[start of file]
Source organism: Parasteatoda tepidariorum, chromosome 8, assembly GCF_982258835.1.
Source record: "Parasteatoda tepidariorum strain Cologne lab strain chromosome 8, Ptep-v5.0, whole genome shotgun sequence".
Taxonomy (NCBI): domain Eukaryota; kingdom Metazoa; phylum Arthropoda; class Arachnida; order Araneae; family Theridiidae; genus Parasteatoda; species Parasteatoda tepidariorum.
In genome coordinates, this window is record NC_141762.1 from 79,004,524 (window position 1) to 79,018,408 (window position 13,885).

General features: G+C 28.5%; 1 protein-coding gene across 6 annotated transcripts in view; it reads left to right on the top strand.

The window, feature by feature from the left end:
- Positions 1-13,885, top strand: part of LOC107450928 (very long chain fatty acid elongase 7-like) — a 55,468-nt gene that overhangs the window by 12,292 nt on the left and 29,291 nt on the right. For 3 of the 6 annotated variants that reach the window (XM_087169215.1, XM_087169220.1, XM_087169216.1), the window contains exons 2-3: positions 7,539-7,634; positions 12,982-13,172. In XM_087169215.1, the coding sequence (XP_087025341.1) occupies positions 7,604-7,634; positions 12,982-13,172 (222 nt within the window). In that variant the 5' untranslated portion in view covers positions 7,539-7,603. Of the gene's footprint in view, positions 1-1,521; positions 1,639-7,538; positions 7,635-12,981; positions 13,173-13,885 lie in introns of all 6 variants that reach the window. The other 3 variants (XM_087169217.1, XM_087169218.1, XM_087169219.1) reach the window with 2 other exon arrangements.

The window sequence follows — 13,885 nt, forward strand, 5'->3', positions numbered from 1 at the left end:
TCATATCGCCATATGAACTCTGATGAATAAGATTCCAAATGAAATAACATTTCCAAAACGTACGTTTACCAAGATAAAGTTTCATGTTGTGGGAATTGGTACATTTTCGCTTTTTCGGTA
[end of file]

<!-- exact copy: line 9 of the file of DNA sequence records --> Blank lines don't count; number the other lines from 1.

TCATATCGCCATATGAACTCTGATGAATAAGATTCCAAATGAAATAACATTTCCAAAACGTACGTTTACCAAGATAAAGTTTCATGTTGTGGGAATTGGTACATTTTCGCTTTTTCGGTA